No to perpetual copyright

I’ve talked about copyright before. I believe the extension of the life of copyright is a bad thing for artists/creators. If that sounds counterintuitive, you should read the articles below…

— Mark Helprin, a fellow at the Claremont Institute, argues that copyright should be perpetual! He equates copyright ownership with that of land ownership (or any other tangible asset). There’s a fundamental flaw in that argument and the next link (below) explains it well. I believe Helprin’s moving in the wrong direction on copyright.

— Lawrence Lessig starts a wiki page to offer a counter to Helprin. Excellent collaborative piece that explains why Helprin is wrong and why freeing creative works after a certain point helps to “free culture”. In addition to explaining the difference between tangible works and intangible property, it clarifies the point that artists are entitled to profit from their work, but usually the ability to extract value from a work, ends after a few years. When that period is over, the rights should end in order to allow others to create…

Further, the legal burden on authors and artists would increase immeasurably, literally to the point where no new works could be produced. There are a limited number of popular plot lines, a limited number of melodies, and so forth. As already noted, artists have always appropriated others works and incorporated it into their own. Homer, Shakespeare, Calder, Warhol — there is no artist that does not incorporate the culture that surrounds them, produced by previous artists and artisans. into their own art. It would be impossible for an artist to research the copyright ownership of every element they incorporate into the work they produce.

But,you say, it would be absurd to copyright, for example, plots. Boy meets girl.Consider then, music written in 4/4 time. A liberal calculation, assuming a 16 note scale, sharps, flats, and regular notes, the possibility of silence, a possible 32 beats per note, and 4 beats per bar, yields a total of only 75,264 different melodies expressed in 12 bars or less. This includes one or more repetitions within the 12 bar interval, as well as the melody of John Cage’s 4’33”. At the rate of one new melody per day, surely not an outrageous rate given the number of musicians in the world, all possible 4/4 melodies will be exhausted in a mere 207 years. Of course we will run out of appealing 4/4 melodies far sooner.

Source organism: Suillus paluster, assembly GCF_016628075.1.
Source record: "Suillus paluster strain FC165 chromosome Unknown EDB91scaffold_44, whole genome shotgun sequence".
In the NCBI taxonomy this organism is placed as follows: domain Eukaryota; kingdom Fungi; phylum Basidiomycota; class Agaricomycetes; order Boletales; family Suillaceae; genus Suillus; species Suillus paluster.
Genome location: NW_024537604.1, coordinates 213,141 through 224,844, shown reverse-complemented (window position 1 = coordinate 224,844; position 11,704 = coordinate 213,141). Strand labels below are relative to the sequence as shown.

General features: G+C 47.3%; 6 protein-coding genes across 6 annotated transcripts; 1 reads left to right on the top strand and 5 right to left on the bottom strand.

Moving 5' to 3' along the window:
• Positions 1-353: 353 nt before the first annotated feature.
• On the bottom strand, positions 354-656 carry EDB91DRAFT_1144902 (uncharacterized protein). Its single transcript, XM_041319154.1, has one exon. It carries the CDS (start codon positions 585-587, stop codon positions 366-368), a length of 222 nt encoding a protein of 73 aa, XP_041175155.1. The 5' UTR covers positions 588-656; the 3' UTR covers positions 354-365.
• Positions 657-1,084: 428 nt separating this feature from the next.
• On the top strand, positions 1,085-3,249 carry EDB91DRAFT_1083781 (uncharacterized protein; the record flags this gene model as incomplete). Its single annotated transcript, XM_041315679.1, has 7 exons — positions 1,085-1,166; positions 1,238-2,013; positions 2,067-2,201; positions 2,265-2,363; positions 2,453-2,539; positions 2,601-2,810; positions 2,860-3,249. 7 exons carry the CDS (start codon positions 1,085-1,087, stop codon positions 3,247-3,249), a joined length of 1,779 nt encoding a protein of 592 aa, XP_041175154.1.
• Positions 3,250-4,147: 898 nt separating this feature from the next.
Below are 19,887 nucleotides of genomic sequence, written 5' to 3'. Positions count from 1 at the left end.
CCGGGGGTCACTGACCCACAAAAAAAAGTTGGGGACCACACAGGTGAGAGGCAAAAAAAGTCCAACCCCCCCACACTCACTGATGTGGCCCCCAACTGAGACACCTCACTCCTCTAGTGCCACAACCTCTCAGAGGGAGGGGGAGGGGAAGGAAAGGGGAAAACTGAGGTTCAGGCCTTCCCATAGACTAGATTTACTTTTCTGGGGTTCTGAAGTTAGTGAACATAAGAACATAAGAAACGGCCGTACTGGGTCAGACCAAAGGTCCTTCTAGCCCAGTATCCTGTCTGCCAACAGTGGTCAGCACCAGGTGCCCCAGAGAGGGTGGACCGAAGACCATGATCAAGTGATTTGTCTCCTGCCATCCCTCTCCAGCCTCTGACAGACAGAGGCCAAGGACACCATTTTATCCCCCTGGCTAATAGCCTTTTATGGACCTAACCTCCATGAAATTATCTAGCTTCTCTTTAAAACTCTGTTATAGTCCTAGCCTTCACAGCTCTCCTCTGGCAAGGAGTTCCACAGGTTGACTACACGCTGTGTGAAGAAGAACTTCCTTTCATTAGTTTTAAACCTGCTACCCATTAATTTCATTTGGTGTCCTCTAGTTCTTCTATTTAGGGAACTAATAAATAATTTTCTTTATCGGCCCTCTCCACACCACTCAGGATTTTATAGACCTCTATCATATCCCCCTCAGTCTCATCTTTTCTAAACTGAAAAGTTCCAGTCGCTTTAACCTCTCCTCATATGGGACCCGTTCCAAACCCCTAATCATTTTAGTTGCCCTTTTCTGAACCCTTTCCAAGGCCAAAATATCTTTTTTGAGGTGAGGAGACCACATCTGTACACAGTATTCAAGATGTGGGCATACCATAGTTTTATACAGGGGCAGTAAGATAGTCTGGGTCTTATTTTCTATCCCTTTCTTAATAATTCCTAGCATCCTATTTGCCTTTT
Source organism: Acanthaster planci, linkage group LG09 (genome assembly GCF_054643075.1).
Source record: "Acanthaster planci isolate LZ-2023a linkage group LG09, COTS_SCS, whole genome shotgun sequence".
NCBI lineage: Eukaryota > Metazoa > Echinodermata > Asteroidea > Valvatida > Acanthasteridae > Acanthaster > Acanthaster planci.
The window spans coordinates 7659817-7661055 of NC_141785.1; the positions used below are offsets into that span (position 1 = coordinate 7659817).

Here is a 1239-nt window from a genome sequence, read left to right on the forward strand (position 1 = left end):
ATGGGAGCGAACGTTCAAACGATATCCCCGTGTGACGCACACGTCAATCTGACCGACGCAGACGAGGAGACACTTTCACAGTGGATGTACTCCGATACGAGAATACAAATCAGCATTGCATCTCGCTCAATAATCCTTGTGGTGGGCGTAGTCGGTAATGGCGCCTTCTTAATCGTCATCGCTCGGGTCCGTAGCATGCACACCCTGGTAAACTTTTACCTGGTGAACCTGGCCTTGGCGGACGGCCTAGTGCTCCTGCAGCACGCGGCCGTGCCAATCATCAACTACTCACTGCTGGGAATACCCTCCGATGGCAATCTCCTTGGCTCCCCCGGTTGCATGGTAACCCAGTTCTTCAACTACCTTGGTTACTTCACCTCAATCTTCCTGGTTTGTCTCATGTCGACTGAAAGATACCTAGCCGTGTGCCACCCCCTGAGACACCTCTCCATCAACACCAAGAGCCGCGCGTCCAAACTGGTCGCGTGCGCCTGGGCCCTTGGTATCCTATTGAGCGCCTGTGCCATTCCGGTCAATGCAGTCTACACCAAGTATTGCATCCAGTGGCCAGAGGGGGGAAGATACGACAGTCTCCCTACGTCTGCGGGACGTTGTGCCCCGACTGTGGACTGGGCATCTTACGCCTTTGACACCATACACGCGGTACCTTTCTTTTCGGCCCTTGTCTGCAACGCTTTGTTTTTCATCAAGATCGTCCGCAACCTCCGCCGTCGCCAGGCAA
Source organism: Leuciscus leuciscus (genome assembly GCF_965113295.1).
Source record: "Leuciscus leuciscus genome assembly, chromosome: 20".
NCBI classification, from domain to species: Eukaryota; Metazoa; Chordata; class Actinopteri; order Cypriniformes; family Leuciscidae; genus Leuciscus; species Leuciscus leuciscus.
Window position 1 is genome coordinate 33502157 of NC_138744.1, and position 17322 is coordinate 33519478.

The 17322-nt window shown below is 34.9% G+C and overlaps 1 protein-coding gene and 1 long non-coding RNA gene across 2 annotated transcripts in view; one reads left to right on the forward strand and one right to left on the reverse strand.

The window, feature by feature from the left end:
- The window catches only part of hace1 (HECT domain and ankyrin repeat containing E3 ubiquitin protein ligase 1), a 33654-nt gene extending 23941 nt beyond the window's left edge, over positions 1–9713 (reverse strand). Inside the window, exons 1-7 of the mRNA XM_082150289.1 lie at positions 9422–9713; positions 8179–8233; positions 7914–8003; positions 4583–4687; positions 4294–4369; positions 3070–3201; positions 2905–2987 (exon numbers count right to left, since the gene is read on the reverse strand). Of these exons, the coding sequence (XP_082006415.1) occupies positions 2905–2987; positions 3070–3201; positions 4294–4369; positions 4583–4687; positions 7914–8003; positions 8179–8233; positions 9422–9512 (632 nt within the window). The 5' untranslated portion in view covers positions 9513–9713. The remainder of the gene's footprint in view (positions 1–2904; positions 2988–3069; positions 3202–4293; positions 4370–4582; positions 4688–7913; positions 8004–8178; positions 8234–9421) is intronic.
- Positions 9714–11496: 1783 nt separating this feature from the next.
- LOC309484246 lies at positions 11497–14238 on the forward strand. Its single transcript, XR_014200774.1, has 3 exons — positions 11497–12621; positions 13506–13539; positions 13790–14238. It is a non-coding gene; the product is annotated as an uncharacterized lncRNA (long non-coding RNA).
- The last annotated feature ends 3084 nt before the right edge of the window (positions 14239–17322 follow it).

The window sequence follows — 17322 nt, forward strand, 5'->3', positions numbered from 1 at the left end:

In addition, the wiki postulates that artists should be able to attach a creative commons license to their works so that they can determine that the work can not be used for commercial purposes etc.

Since I now fall into the camp of creators (albeit a very, very minor one with my two little short films), I tried to put myself in the shoes of a creator and think about this problem. After the end of the copyright period,1 I would be perfectly happy to attach a Creative Commons license to my work and let it go2. Now, for me, the Creative Commons license would be a Attribution-NonCommercial-ShareAlike license3 so if someone else makes money off my work, they have to pay me. But if they don’t and if they attribute appropriately, and are also willing to share their work, go for it.

— Finally, here’s a YouTube video that Professor Eric Faden of Bucknell University put together using minuscule clips from Disney cartoons. It explains copyright law, how it has changed, and provides a brief overview of Fair Use as well – all by clipping words out of the Disney cartoons! Worth a watch.

Hat tip for both the YouTube video and the debate between Helprin and Lessig: Boing Boing

  1. What about before the end of the copyright period? Hmm… probably fine with that too, if the Creative Commons license is followed. 

  2. Note: Copyright is now the life of the author/creator plus seventy years! Clearly way too long. 

  3. The same one that covers this blog